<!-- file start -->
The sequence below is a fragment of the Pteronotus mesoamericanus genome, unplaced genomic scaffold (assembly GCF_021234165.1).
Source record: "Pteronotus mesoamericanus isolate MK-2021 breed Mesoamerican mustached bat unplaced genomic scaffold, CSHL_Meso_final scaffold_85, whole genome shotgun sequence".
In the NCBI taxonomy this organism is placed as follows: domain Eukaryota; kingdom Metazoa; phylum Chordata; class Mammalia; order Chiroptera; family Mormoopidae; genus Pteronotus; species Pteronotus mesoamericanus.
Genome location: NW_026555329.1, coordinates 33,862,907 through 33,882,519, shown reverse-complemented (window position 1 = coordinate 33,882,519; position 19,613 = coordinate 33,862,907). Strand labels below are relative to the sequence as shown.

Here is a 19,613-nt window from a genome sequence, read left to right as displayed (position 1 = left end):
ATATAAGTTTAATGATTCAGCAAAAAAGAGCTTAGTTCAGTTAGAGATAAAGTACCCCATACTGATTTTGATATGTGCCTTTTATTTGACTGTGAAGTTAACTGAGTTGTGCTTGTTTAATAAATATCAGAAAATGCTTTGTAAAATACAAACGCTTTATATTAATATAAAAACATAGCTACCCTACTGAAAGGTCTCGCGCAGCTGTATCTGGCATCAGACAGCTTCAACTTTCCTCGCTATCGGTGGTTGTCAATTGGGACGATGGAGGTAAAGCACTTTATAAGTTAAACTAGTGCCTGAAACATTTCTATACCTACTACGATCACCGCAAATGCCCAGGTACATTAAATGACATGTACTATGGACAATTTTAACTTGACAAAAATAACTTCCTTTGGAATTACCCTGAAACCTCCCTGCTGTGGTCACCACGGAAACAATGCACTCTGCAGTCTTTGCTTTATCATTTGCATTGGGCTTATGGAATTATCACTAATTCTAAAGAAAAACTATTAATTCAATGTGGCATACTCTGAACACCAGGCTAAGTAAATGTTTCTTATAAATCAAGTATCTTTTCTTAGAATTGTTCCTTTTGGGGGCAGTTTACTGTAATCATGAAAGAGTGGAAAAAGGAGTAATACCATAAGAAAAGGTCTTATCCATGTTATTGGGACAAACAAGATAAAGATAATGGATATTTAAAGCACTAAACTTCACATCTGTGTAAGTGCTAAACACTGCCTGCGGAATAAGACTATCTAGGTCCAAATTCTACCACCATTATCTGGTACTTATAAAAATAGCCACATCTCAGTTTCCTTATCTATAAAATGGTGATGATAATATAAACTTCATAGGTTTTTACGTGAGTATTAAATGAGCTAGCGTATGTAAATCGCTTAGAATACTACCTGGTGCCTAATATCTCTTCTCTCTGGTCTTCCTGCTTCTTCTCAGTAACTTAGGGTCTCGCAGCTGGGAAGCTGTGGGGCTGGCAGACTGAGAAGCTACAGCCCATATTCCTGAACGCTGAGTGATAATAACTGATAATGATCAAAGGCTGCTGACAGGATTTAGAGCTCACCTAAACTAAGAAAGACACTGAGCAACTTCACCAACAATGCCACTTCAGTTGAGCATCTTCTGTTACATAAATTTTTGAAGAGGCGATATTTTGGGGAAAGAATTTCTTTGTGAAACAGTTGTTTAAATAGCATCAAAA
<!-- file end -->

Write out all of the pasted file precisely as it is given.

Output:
The sequence below is a fragment of the Pteronotus mesoamericanus genome, unplaced genomic scaffold (assembly GCF_021234165.1).
Source record: "Pteronotus mesoamericanus isolate MK-2021 breed Mesoamerican mustached bat unplaced genomic scaffold, CSHL_Meso_final scaffold_85, whole genome shotgun sequence".
In the NCBI taxonomy this organism is placed as follows: domain Eukaryota; kingdom Metazoa; phylum Chordata; class Mammalia; order Chiroptera; family Mormoopidae; genus Pteronotus; species Pteronotus mesoamericanus.
Genome location: NW_026555329.1, coordinates 33,862,907 through 33,882,519, shown reverse-complemented (window position 1 = coordinate 33,882,519; position 19,613 = coordinate 33,862,907). Strand labels below are relative to the sequence as shown.

Here is a 19,613-nt window from a genome sequence, read left to right as displayed (position 1 = left end):
ATATAAGTTTAATGATTCAGCAAAAAAGAGCTTAGTTCAGTTAGAGATAAAGTACCCCATACTGATTTTGATATGTGCCTTTTATTTGACTGTGAAGTTAACTGAGTTGTGCTTGTTTAATAAATATCAGAAAATGCTTTGTAAAATACAAACGCTTTATATTAATATAAAAACATAGCTACCCTACTGAAAGGTCTCGCGCAGCTGTATCTGGCATCAGACAGCTTCAACTTTCCTCGCTATCGGTGGTTGTCAATTGGGACGATGGAGGTAAAGCACTTTATAAGTTAAACTAGTGCCTGAAACATTTCTATACCTACTACGATCACCGCAAATGCCCAGGTACATTAAATGACATGTACTATGGACAATTTTAACTTGACAAAAATAACTTCCTTTGGAATTACCCTGAAACCTCCCTGCTGTGGTCACCACGGAAACAATGCACTCTGCAGTCTTTGCTTTATCATTTGCATTGGGCTTATGGAATTATCACTAATTCTAAAGAAAAACTATTAATTCAATGTGGCATACTCTGAACACCAGGCTAAGTAAATGTTTCTTATAAATCAAGTATCTTTTCTTAGAATTGTTCCTTTTGGGGGCAGTTTACTGTAATCATGAAAGAGTGGAAAAAGGAGTAATACCATAAGAAAAGGTCTTATCCATGTTATTGGGACAAACAAGATAAAGATAATGGATATTTAAAGCACTAAACTTCACATCTGTGTAAGTGCTAAACACTGCCTGCGGAATAAGACTATCTAGGTCCAAATTCTACCACCATTATCTGGTACTTATAAAAATAGCCACATCTCAGTTTCCTTATCTATAAAATGGTGATGATAATATAAACTTCATAGGTTTTTACGTGAGTATTAAATGAGCTAGCGTATGTAAATCGCTTAGAATACTACCTGGTGCCTAATATCTCTTCTCTCTGGTCTTCCTGCTTCTTCTCAGTAACTTAGGGTCTCGCAGCTGGGAAGCTGTGGGGCTGGCAGACTGAGAAGCTACAGCCCATATTCCTGAACGCTGAGTGATAATAACTGATAATGATCAAAGGCTGCTGACAGGATTTAGAGCTCACCTAAACTAAGAAAGACACTGAGCAACTTCACCAACAATGCCACTTCAGTTGAGCATCTTCTGTTACATAAATTTTTGAAGAGGCGATATTTTGGGGAAAGAATTTCTTTGTGAAACAGTTGTTTAAATAGCATCAAAA